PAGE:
ring. The families of Fauquier and adjoining counties, from each of which two or more members of the Black Horse had been recruited, were the Carters, Childses, Colberts, Downrnans, Diggses, Edmonds, Fants, Greens, Gordons, Gaskinses, Georges, Helmns, Huntons, Hamiltons, Keiths, Lewises, Lees, Lomaxes, Lathams, Martins, Paynes, Rectors, Scotts, Smiths, Striblings, Talliaferros, and Vapes. Other families were represented by Lawrence Ashton, William Bowen, J. E. Barbour, William Ficklin, R. A. Grey, Alexander Hunter, Robert Hart, George L. Holland, Strother Jones, T. N. Pilcher, John Robinson, James Rector, W. A. Smoot, William Spilman, W. B. Skinker, William H. Triplett, Madison Tyler, Johnsie Longue, J. W. Towson, W. N. Thorn, Melville Withers, and others. In its operations, until the army began its movement from Manassas to Yorktown, the Black Horse, being familiar with the counties of Prince William, Fauquier, and Culpeper, through which the army was about to cross, and having
Lawrence Ashton (search for this): chapter 1.39
as a body guard to General Joseph E. Johnston. Deeds of daring. The families of Fauquier and adjoining counties, from each of which two or more members of the Black Horse had been recruited, were the Carters, Childses, Colberts, Downrnans, Diggses, Edmonds, Fants, Greens, Gordons, Gaskinses, Georges, Helmns, Huntons, Hamiltons, Keiths, Lewises, Lees, Lomaxes, Lathams, Martins, Paynes, Rectors, Scotts, Smiths, Striblings, Talliaferros, and Vapes. Other families were represented by Lawrence Ashton, William Bowen, J. E. Barbour, William Ficklin, R. A. Grey, Alexander Hunter, Robert Hart, George L. Holland, Strother Jones, T. N. Pilcher, John Robinson, James Rector, W. A. Smoot, William Spilman, W. B. Skinker, William H. Triplett, Madison Tyler, Johnsie Longue, J. W. Towson, W. N. Thorn, Melville Withers, and others. In its operations, until the army began its movement from Manassas to Yorktown, the Black Horse, being familiar with the counties of Prince William, Fauquier, and C
R. Bird Lewis (search for this): chapter 1.39
The Black Horse Troop. [from the Richmond (Va.) times, Feb. 23, 1896.] the members of the House of Delegates, who served in the famous body. Pilcher, Lewis and Talliaferro. All fade enviable Records in the daring and gallant band of soldiers-a brief Sketch of the Black Horse and its commanders. One of the most gallant, serviceable, and picturesque contingents of the Army of Northern Virginia, was that famous company of cavalry known as the Black Horse Troop, which won such bright laurels for its daring exploits, and the valuable information and aid it rendeered the Confederate commanders in some of the greatest engagements of the Civil war. In many respects it was a remarable body of men, composed as it was, of handsome, strapping, debonair Virginians, admirably horsed and equipped, in whose natures the spirit of chivalry was an abiding trait that marked the flight of their banner from the outbreak to the close of the war. They wielded their sabres like the cuirassiers o
A. D. Payne (search for this): chapter 1.39
H. Payne, captain; Robert Randolph, C. H. Gordon, A. D. Payne, lieutenants; Willian Smith, James H. Childs, Rob at his headquarters as guides and couriers. Captain A. D. Payne, who was then first lieutenant, was sent backnt a squad of the Black Horse, commanded by Lieutenant A. D. Payne, through the town to picket the approaches from the opposite direction. Lieutenant Payne had nineteen men and the charge was against twenty times their erate charge and the enemy was deceived and routed. Payne remarked to his men: We must relieve our general at captain, by Lieutenant Robert Randolph, and Lieutenant A. D. Payne followed Captain Randolph, and was the last captain of the Black Horse. General Payne has frequently been offerred preferment since the war, but has turn Danville system of the Southern Railroad. Captain A. D. Payne, whose untimely death about two years ago, waar, when the Black Horse disbanded at Warrenton, General Payne delivered a valedictory to the men from his sadd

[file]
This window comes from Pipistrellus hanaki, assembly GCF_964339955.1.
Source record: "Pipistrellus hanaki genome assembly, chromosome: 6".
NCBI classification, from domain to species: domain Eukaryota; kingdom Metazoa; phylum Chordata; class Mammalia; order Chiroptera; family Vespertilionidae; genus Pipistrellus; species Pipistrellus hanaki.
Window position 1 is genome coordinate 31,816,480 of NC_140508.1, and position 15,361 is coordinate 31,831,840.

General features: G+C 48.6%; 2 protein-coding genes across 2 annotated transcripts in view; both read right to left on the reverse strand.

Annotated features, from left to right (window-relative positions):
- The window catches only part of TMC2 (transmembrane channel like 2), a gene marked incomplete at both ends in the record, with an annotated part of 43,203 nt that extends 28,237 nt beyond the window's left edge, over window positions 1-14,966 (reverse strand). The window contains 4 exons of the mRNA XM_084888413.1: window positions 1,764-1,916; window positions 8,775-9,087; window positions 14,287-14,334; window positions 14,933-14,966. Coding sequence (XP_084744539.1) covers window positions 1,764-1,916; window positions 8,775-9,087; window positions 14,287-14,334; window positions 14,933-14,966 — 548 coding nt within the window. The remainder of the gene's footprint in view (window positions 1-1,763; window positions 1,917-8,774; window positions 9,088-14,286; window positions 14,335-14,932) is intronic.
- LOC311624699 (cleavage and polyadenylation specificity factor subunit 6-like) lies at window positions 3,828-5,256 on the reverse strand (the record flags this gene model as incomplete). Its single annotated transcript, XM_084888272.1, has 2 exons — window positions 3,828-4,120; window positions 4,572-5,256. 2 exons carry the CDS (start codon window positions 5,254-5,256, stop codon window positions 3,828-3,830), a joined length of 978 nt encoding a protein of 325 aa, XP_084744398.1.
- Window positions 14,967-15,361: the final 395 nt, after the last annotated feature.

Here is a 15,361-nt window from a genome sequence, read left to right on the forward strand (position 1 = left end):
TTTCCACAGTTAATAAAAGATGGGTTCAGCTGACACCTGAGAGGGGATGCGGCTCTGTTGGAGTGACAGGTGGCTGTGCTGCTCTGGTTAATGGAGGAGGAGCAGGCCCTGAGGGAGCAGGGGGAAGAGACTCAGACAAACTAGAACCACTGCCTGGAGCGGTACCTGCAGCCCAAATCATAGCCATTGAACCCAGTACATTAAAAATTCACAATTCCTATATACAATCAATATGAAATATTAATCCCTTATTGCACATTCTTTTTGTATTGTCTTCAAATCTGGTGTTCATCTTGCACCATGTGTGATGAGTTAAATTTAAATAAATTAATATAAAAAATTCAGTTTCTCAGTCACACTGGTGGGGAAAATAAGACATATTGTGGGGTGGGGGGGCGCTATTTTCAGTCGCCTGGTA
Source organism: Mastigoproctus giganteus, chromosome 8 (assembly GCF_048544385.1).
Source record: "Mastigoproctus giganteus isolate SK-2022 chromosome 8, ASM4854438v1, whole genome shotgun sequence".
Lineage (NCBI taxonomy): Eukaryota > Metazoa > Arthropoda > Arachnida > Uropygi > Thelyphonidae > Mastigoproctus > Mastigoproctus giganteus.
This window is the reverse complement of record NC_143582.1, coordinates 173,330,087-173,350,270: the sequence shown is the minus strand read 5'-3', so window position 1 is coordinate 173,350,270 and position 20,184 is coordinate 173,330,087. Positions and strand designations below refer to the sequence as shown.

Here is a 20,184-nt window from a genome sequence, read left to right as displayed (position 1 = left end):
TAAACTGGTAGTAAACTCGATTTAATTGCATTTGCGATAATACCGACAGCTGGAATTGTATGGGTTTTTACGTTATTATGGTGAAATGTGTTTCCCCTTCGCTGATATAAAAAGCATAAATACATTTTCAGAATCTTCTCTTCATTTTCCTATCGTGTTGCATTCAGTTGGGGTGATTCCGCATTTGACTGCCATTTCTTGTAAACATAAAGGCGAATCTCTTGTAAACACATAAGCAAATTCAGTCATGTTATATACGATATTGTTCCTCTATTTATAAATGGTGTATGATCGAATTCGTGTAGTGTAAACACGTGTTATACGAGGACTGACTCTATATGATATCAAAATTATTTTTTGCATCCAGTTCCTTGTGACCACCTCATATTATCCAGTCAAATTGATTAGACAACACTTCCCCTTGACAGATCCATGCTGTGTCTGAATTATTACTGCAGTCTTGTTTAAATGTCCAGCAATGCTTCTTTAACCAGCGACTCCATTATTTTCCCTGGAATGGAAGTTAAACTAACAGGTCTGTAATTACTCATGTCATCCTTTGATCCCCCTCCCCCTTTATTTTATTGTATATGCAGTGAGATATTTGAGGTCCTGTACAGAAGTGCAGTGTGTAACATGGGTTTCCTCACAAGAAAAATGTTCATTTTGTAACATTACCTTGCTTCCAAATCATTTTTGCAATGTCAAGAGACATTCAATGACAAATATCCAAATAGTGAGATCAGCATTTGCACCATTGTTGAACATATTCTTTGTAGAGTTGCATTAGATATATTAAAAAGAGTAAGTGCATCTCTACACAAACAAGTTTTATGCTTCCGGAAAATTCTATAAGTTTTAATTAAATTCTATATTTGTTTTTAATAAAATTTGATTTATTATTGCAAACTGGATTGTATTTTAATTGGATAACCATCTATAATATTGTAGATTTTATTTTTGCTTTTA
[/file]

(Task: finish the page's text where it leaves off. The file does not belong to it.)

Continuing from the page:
Madison C. Tyler (search for this): chapter 1.39
well known as the author of The Lost Principle, a Life of Mosby, and other literary works. Its next commander was the gallant Bob Randolph, of the distinguished family of that name, and who was afterwards promoted to Colonel. On the 18th of May, 1861, the following officers of the Black Horse were sworne in: William H. Payne, captain; Robert Randolph, C. H. Gordon, A. D. Payne, lieutenants; Willian Smith, James H. Childs, Robert Mitchell, Richard Lewis, sergeants; Willington Millon, Madison C. Tyler, George N. Shumate, N. A. Clopton, corporals; William Johnson, bugler, and William E. Gaskins, quartermaster. They were subsequently incorporated into the Fourth Virginia Regiment, and permission was given to recruit it for a battalion. The first sustained march of the Black Horse was to Harper's Ferry. It afterwards advanced to Manassas and Fairfax Courthouse; its work at the battle of Bull Run was so graphically reported by the Union troops that further comment is unnecessary. The
y reported by the Union troops that further comment is unnecessary. The company numbered over one hundred men, and its fine appearance had begun to attract the attention of the great cavalry leaders under Lee, and it was appointed to serve as a body guard to General Joseph E. Johnston. Deeds of daring. The families of Fauquier and adjoining counties, from each of which two or more members of the Black Horse had been recruited, were the Carters, Childses, Colberts, Downrnans, Diggses, Edmonds, Fants, Greens, Gordons, Gaskinses, Georges, Helmns, Huntons, Hamiltons, Keiths, Lewises, Lees, Lomaxes, Lathams, Martins, Paynes, Rectors, Scotts, Smiths, Striblings, Talliaferros, and Vapes. Other families were represented by Lawrence Ashton, William Bowen, J. E. Barbour, William Ficklin, R. A. Grey, Alexander Hunter, Robert Hart, George L. Holland, Strother Jones, T. N. Pilcher, John Robinson, James Rector, W. A. Smoot, William Spilman, W. B. Skinker, William H. Triplett, Madison Tyler,
1 2 3 4 5 6 7 8 ...